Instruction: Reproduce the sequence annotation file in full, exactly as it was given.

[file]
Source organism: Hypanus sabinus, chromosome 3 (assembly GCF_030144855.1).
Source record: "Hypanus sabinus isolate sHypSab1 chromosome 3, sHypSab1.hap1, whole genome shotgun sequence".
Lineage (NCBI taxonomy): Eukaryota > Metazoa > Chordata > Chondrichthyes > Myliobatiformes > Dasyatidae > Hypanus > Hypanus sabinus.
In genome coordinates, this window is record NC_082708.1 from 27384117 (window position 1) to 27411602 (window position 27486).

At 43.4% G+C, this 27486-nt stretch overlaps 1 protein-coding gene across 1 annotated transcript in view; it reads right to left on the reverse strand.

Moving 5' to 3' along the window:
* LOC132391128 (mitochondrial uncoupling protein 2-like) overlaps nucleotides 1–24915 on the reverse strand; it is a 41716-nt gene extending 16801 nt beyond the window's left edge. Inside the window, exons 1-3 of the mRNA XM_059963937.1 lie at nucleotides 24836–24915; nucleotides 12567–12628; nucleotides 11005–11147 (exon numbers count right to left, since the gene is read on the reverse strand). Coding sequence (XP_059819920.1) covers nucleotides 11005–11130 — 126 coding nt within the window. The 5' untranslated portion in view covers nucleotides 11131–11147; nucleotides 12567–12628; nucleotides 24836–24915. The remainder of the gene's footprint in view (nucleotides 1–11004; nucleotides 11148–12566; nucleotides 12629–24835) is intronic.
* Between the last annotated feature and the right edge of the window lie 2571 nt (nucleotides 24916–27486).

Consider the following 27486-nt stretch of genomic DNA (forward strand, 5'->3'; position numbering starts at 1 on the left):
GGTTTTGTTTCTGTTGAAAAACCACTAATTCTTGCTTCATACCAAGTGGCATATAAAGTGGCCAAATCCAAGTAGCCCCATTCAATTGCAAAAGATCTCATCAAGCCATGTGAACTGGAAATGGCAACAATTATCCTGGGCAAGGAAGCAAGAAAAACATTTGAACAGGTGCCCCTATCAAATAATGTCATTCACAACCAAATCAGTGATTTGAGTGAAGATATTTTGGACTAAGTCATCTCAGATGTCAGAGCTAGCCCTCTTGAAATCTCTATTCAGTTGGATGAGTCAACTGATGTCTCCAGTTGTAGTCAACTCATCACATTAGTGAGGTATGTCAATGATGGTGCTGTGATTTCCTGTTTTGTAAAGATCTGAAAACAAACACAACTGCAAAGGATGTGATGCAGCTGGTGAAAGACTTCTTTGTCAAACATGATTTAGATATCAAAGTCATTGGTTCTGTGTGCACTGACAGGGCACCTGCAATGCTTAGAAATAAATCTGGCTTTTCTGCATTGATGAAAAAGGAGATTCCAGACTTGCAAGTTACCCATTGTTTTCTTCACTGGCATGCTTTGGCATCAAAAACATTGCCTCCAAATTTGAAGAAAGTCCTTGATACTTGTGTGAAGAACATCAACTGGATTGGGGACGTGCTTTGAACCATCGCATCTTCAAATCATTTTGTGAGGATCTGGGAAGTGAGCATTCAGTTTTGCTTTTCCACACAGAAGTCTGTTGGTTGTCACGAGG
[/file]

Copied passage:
Source organism: Hypanus sabinus, chromosome 3 (assembly GCF_030144855.1).
Source record: "Hypanus sabinus isolate sHypSab1 chromosome 3, sHypSab1.hap1, whole genome shotgun sequence".
Lineage (NCBI taxonomy): Eukaryota > Metazoa > Chordata > Chondrichthyes > Myliobatiformes > Dasyatidae > Hypanus > Hypanus sabinus.
In genome coordinates, this window is record NC_082708.1 from 27384117 (window position 1) to 27411602 (window position 27486).

At 43.4% G+C, this 27486-nt stretch overlaps 1 protein-coding gene across 1 annotated transcript in view; it reads right to left on the reverse strand.

Moving 5' to 3' along the window:
* LOC132391128 (mitochondrial uncoupling protein 2-like) overlaps nucleotides 1–24915 on the reverse strand; it is a 41716-nt gene extending 16801 nt beyond the window's left edge. Inside the window, exons 1-3 of the mRNA XM_059963937.1 lie at nucleotides 24836–24915; nucleotides 12567–12628; nucleotides 11005–11147 (exon numbers count right to left, since the gene is read on the reverse strand). Coding sequence (XP_059819920.1) covers nucleotides 11005–11130 — 126 coding nt within the window. The 5' untranslated portion in view covers nucleotides 11131–11147; nucleotides 12567–12628; nucleotides 24836–24915. The remainder of the gene's footprint in view (nucleotides 1–11004; nucleotides 11148–12566; nucleotides 12629–24835) is intronic.
* Between the last annotated feature and the right edge of the window lie 2571 nt (nucleotides 24916–27486).

Consider the following 27486-nt stretch of genomic DNA (forward strand, 5'->3'; position numbering starts at 1 on the left):
GGTTTTGTTTCTGTTGAAAAACCACTAATTCTTGCTTCATACCAAGTGGCATATAAAGTGGCCAAATCCAAGTAGCCCCATTCAATTGCAAAAGATCTCATCAAGCCATGTGAACTGGAAATGGCAACAATTATCCTGGGCAAGGAAGCAAGAAAAACATTTGAACAGGTGCCCCTATCAAATAATGTCATTCACAACCAAATCAGTGATTTGAGTGAAGATATTTTGGACTAAGTCATCTCAGATGTCAGAGCTAGCCCTCTTGAAATCTCTATTCAGTTGGATGAGTCAACTGATGTCTCCAGTTGTAGTCAACTCATCACATTAGTGAGGTATGTCAATGATGGTGCTGTGATTTCCTGTTTTGTAAAGATCTGAAAACAAACACAACTGCAAAGGATGTGATGCAGCTGGTGAAAGACTTCTTTGTCAAACATGATTTAGATATCAAAGTCATTGGTTCTGTGTGCACTGACAGGGCACCTGCAATGCTTAGAAATAAATCTGGCTTTTCTGCATTGATGAAAAAGGAGATTCCAGACTTGCAAGTTACCCATTGTTTTCTTCACTGGCATGCTTTGGCATCAAAAACATTGCCTCCAAATTTGAAGAAAGTCCTTGATACTTGTGTGAAGAACATCAACTGGATTGGGGACGTGCTTTGAACCATCGCATCTTCAAATCATTTTGTGAGGATCTGGGAAGTGAGCATTCAGTTTTGCTTTTCCACACAGAAGTCTGTTGGTTGTCACGAGG